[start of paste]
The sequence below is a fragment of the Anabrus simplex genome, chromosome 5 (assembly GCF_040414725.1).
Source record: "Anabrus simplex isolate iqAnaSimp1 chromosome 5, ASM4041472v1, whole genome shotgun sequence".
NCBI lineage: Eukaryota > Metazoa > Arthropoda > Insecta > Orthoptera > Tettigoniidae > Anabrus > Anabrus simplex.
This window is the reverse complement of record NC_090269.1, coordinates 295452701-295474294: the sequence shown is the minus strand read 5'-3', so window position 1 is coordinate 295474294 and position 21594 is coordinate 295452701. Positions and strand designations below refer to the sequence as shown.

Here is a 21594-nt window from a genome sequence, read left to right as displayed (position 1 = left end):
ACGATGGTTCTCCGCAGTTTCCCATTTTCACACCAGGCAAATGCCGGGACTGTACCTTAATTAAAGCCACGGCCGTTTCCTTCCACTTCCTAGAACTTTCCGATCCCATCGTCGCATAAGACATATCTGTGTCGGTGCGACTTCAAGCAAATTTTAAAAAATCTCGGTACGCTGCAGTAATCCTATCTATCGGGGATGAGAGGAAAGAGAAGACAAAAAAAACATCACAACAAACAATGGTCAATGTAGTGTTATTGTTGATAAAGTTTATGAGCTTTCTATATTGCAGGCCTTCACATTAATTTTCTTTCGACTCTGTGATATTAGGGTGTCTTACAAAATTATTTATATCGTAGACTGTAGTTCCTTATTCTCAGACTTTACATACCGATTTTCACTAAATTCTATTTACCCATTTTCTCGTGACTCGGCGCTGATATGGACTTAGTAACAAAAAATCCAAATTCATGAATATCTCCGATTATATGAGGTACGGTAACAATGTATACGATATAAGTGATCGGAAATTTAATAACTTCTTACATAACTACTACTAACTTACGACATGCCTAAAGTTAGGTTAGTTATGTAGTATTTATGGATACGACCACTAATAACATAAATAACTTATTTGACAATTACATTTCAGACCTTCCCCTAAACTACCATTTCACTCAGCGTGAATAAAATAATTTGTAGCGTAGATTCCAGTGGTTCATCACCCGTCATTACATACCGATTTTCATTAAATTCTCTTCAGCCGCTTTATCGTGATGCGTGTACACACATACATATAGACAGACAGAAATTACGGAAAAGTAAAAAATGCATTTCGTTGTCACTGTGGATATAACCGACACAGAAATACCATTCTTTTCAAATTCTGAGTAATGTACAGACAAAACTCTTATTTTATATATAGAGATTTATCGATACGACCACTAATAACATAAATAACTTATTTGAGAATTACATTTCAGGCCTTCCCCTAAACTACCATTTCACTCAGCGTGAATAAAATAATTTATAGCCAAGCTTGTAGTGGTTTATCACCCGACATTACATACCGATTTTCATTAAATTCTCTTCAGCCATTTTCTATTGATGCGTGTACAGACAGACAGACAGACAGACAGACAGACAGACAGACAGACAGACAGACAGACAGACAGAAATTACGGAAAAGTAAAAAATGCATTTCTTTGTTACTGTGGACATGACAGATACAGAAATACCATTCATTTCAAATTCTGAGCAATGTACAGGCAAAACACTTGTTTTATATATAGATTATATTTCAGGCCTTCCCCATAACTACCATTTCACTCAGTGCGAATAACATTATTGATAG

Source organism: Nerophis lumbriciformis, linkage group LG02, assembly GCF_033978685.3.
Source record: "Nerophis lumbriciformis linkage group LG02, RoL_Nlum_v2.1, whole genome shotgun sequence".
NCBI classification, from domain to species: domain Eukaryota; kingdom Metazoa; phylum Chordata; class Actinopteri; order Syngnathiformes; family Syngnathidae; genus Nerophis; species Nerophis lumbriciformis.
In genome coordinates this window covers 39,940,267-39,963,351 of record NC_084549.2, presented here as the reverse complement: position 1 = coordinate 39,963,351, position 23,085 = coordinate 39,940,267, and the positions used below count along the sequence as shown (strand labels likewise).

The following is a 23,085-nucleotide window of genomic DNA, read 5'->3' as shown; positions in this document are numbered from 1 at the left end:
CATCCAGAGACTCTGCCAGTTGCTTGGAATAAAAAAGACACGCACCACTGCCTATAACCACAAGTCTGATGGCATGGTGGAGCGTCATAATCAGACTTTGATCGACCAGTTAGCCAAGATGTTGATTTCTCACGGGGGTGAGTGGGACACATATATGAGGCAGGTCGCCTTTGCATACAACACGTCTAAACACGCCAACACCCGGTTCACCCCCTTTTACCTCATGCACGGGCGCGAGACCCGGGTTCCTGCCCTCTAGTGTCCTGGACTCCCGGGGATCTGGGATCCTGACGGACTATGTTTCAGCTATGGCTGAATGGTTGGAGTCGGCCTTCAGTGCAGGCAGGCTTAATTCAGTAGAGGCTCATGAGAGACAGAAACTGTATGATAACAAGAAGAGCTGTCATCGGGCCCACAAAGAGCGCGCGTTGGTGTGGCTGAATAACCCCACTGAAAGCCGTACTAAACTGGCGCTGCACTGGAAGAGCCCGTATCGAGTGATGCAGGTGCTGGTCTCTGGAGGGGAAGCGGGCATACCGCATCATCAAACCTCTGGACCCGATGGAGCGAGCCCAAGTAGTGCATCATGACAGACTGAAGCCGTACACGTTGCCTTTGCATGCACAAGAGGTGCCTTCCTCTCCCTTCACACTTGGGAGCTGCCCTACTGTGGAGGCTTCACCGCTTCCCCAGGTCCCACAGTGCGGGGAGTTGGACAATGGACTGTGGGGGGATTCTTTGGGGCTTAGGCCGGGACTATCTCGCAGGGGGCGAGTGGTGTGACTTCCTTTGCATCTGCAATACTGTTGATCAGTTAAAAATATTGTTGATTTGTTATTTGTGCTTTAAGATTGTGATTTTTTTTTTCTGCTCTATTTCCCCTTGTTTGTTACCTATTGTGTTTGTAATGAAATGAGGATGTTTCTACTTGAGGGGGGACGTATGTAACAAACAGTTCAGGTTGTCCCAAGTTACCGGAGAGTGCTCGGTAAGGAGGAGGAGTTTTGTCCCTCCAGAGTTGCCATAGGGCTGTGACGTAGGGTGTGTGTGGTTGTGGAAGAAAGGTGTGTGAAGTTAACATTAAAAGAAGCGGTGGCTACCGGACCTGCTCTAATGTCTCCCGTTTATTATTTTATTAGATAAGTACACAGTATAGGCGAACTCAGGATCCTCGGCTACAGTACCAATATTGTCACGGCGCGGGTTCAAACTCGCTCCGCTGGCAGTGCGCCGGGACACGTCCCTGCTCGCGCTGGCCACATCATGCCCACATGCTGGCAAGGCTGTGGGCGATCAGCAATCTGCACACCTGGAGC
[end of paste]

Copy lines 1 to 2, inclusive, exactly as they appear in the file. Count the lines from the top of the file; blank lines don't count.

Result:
The sequence below is a fragment of the Anabrus simplex genome, chromosome 5 (assembly GCF_040414725.1).
Source record: "Anabrus simplex isolate iqAnaSimp1 chromosome 5, ASM4041472v1, whole genome shotgun sequence".